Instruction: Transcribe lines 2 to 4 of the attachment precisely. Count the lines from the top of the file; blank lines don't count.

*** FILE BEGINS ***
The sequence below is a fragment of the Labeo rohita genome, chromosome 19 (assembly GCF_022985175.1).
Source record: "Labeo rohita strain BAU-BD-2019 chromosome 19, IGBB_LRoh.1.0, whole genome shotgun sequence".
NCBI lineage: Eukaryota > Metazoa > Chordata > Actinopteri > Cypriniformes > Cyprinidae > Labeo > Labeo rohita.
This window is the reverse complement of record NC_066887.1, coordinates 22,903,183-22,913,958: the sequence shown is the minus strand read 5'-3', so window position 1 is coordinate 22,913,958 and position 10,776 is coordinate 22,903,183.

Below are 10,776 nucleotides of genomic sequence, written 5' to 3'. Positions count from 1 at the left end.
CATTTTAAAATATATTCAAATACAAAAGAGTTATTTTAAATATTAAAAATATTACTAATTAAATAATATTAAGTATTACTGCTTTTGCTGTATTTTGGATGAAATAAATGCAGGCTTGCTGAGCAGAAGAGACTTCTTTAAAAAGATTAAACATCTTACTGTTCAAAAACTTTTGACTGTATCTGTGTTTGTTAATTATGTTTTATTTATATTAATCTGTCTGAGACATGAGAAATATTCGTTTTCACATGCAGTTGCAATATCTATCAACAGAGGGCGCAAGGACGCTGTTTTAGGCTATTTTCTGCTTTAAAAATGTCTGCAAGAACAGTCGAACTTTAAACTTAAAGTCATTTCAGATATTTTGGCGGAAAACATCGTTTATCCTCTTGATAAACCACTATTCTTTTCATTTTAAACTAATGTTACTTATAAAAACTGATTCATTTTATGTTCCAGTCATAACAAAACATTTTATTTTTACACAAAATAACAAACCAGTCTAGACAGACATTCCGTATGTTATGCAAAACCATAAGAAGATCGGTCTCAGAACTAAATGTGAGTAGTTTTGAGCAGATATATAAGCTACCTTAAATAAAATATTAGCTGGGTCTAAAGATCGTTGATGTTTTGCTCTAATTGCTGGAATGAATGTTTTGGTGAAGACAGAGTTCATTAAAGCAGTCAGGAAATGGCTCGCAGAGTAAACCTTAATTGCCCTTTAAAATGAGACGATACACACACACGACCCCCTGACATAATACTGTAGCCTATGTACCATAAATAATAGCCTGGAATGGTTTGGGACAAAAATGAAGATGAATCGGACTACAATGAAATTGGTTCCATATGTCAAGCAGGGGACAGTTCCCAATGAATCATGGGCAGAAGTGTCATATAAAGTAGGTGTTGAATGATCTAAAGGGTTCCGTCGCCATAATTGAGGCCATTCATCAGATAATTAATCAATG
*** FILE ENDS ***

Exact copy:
Source record: "Labeo rohita strain BAU-BD-2019 chromosome 19, IGBB_LRoh.1.0, whole genome shotgun sequence".
NCBI lineage: Eukaryota > Metazoa > Chordata > Actinopteri > Cypriniformes > Cyprinidae > Labeo > Labeo rohita.
This window is the reverse complement of record NC_066887.1, coordinates 22,903,183-22,913,958: the sequence shown is the minus strand read 5'-3', so window position 1 is coordinate 22,913,958 and position 10,776 is coordinate 22,903,183.